Keeping 180 F-22s Operating to 2030 Costs More Than Buying 110 New F-35s: Air Force Pushing Hard to Cut Raptors

The U.S. Air Force is seeking to press through congressional resistance to its efforts to begin retiring F-22 Raptor fifth generation fighter aircraft in 2023, with 32 airframes or 17% of the fleet marked for removal from the fleet this year. Plans to retire the F-22s were first announced in March 2022, a year after it was confirmed that the Air Force did not see the troubled fighters as part of its fleet’s future. Among a range of operational issues, a key outstanding argument for retiring the F-22 are its tremendous operational costs and maintenance requirements, which not only make availability rates by far the lowest in the fleet, but also mean that even with the aircraft already built it is seen as far more cost effective to retire them and buy new aircraft than it is to keep them flying. Air Force acquisition executive Andrew Hunter informed the House Armed Services Committee’s tactical aviation panel to this effect on March 29 that the service’s budget assumed that the aircraft would be retired. It was highlighted at the time that keeping the fleet of an estimated 184 F-22s in service for the next six and a half years to 2030 would cost the Air Force $9 billion. This is equivalent to the cost of procuring another 110 new F-35As – a much more sophisticated newer fighter from the same generation. 

The F-22 was initially intended to be developed with lower operational costs than its predecessor the F-15, which other than the Raptor continues to have the highest operational costs in in the U.S. Air Force. Its operational costs at close to $70,000 per hour, and by some estimates much higher, are over double those of any other American fighter class despite having a comparable size to the F-15. A further factor increasing the costs of keeping the F-22s in service is the current obsolescence of their avionics, even compared to fourth generation fighters from the early 2000s and moreso against fifth generation competitors like the F-35 and J-20. This leaves their viability for air to air combat in serious question, with a lack of up to date data links in particular seriously constraining their ability to contribute to modern network centric operations. The lack of helmet mounted sights also leaves F-22s at an overwhelming disadvantage in visual range combat against most modern adversaries, with even Soviet fighters from the 1980s such as the basic MiG-29A and Su-27S having such sights and thus capable of engaging targets at high off boresight angles – something all American fighter classes except the F-22 have gained the ability to do in their modernised variants.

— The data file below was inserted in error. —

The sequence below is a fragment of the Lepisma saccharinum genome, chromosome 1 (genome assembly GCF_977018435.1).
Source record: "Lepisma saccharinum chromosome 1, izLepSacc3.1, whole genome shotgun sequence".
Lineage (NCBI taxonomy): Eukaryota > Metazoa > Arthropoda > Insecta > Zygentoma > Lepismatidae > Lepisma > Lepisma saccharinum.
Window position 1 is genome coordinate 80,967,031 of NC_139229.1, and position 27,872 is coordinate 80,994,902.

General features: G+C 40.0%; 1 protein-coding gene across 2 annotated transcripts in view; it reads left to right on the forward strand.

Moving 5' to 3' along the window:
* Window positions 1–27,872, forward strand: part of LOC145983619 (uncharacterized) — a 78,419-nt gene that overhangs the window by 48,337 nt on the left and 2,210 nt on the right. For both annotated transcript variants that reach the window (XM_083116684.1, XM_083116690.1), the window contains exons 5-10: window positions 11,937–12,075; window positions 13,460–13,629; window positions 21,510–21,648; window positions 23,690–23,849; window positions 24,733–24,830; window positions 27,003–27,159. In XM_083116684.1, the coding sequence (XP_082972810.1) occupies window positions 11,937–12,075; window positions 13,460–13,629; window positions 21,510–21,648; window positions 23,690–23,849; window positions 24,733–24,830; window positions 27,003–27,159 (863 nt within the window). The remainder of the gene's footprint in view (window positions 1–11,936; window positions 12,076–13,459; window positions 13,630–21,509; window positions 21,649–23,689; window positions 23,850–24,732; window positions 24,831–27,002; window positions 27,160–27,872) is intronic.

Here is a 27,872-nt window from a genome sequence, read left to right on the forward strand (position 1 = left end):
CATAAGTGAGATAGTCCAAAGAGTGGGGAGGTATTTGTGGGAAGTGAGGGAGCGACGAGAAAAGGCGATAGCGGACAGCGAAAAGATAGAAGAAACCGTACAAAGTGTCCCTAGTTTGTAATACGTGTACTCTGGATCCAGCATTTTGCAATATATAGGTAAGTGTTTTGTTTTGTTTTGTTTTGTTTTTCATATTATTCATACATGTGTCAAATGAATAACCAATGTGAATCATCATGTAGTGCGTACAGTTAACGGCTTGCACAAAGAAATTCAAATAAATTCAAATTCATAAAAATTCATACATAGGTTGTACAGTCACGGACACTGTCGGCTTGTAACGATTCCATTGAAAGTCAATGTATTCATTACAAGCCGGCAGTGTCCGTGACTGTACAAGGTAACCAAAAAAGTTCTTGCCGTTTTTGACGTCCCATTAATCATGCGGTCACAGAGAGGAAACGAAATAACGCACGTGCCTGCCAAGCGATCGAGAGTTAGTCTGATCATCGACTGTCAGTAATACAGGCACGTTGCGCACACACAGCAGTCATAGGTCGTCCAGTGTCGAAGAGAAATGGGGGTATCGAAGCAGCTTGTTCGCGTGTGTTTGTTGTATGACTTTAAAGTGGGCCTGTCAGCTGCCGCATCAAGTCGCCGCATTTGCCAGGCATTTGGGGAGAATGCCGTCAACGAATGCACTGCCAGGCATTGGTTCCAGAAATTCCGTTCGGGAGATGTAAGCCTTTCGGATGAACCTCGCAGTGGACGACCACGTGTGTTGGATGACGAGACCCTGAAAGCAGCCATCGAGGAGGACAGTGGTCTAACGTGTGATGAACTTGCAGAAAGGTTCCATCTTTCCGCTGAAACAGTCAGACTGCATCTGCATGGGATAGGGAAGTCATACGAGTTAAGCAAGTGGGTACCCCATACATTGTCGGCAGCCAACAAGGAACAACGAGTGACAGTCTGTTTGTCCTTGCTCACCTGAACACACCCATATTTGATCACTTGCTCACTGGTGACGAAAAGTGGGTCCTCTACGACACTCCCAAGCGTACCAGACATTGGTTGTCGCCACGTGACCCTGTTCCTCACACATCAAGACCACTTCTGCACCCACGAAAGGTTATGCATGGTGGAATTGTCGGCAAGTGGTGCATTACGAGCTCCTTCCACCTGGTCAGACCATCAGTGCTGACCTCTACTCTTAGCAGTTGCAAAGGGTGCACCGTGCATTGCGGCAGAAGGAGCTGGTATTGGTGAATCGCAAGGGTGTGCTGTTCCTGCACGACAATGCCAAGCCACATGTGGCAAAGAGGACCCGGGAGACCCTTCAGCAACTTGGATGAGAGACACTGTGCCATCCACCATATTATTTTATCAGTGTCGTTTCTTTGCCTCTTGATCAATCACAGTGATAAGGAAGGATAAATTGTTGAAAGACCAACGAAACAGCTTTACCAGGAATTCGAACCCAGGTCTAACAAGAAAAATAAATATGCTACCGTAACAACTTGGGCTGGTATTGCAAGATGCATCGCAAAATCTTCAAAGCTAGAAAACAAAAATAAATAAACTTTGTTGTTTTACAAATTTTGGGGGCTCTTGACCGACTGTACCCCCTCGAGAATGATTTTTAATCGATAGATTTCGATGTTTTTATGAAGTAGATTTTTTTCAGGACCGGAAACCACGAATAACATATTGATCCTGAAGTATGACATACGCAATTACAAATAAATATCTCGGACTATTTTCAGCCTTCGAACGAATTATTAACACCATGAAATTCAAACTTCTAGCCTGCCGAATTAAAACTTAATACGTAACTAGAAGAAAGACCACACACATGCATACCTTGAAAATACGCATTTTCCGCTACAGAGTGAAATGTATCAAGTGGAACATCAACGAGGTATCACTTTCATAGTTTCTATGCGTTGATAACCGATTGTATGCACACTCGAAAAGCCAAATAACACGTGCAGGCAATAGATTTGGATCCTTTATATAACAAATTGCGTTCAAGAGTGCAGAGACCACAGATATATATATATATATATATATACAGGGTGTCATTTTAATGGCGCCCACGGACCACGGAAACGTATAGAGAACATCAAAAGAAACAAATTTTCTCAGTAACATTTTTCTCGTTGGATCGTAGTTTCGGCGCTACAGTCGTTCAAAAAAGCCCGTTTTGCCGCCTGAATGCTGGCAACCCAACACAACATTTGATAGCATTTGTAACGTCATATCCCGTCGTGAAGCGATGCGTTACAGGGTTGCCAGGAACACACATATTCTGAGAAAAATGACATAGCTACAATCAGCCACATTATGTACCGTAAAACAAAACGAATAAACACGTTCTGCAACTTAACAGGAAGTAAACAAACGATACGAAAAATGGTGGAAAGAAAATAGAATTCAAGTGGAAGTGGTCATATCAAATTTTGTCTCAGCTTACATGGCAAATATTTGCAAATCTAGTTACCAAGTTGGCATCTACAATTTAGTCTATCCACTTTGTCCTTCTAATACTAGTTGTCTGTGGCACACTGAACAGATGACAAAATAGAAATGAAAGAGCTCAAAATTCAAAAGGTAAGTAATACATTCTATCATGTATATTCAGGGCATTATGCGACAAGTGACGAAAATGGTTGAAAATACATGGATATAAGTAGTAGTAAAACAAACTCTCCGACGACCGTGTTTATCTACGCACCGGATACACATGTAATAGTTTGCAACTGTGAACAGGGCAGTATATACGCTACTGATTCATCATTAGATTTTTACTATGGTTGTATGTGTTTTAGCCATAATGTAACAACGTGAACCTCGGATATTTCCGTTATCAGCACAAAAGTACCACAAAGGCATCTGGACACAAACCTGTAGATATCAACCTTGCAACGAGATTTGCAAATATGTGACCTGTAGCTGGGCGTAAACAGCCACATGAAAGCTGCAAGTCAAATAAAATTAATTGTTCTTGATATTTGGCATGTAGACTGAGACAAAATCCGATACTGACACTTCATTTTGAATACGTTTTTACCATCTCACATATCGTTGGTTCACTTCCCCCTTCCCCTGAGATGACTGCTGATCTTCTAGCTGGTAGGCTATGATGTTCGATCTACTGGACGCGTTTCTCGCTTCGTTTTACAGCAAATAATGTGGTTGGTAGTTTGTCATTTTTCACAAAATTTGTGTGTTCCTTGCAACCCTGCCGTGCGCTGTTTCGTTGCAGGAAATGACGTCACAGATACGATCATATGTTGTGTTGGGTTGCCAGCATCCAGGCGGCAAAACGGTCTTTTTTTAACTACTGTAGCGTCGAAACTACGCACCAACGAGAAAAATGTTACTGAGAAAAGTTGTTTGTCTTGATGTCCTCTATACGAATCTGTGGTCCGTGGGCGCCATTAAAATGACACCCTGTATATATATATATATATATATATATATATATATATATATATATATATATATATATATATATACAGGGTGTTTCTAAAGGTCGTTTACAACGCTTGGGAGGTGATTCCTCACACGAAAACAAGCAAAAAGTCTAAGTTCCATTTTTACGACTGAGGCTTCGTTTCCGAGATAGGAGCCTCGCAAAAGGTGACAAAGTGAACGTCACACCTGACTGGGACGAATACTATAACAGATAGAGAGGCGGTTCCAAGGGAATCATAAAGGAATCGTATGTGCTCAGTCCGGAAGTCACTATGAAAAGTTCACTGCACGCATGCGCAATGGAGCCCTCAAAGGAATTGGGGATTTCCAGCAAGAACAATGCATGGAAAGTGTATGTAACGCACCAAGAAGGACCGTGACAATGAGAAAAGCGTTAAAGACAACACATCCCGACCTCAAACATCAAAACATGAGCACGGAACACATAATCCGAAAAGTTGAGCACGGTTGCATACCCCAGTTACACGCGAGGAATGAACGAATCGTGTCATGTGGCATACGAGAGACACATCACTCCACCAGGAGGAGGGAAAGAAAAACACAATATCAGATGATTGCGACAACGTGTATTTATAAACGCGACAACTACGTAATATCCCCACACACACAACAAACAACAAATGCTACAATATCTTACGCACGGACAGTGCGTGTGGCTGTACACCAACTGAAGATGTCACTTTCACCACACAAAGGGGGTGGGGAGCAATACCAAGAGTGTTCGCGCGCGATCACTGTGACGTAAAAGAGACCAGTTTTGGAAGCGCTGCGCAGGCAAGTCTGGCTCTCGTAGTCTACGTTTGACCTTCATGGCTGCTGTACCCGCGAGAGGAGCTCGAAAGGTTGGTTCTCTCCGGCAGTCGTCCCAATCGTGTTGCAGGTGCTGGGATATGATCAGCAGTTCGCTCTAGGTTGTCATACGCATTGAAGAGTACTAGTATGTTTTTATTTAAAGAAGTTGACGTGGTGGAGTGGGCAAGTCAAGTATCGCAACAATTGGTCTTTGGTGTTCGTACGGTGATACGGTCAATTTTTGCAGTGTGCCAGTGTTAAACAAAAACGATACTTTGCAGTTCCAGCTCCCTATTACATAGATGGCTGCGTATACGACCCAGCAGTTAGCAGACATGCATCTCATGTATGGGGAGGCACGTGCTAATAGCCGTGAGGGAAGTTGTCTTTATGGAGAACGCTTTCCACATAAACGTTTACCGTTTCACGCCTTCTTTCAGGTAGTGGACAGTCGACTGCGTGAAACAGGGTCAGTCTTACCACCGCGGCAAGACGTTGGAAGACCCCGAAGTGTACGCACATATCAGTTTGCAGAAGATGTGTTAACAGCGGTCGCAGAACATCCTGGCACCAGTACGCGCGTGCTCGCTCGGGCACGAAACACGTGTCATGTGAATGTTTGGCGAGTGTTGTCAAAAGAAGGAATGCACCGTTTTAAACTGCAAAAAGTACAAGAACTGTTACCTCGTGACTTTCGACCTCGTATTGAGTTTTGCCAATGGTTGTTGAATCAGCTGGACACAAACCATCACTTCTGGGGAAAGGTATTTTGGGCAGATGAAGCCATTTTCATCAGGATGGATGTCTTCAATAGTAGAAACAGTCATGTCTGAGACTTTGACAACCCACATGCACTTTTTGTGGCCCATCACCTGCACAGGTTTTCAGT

Regarding the obsolesce of the F-22 in its current configuration, particularly against the rival Chinese J-20 fifth generation fighter, deputy chief of staff for plans and programs Lt. Gen. Richard G. Moore,  told the House Armed Services Committee’s tactical aviation panel: “Based on the most advanced weapons that an F-22 Block 20 can carry now, it is not competitive with the J-20, with the most advanced weapons the Chinese can put on it.” He highlighted that upgrading early production F-22s would be “cost-prohibitive and very time intensive.” Savings from cuts to the F-22 program would, according to Moore, allow for more funding to developing a sixth generation fighter – one which is being pursued to counter both the J-20 and its expected next generation successor. The combination of high operational costs, very poor availability rates and the need for highly costly upgrades to be viable in combat provides a very strong incentive to retire the F-22 fleet, with the updated F-15EX as well as the F-35s both providing a much more cost effective and modern air to air capabilities. The F-35 and J-20 have very significant advantages in their avionics over the F-22 including more sophisticated radars and use of distributed aperture systems – features which even costly upgrades to the F-22 will not provide. 

The F-22’s very poor range, much lower than any fighter class of its size, is also a serious constraint particularly in the Pacific theatre where the longer ranged F-35 and F-15 will be better able to operate without an extreme reliance on tanker aircraft for aerial refuelling. Its obsolescence for high end air superiority missions has also become more of an issue due to the fighter’s uniquely low versatility, which means it cannot carry anti surface missiles or advanced electronic warfare suites allowing it to operate in other roles as the F-15 did. Retiring the F-22 has nevertheless been controversial for multiple reasons. The fighter saw 75% of production cut due to issues with the design and contracting budgets, with orders given to end production less than four years after the class entered service. This and the lack of any other fighters optimised to high end air superiority missions in the American fleet other than the F-15, which has been flying for over half a century since 1972, as well as the serious issues plaguing the development of the much lighter F-35 fifth generation fighter, has fuelled hesitance in Congress to begin retiring the F-22 despite its considerable shortcomings.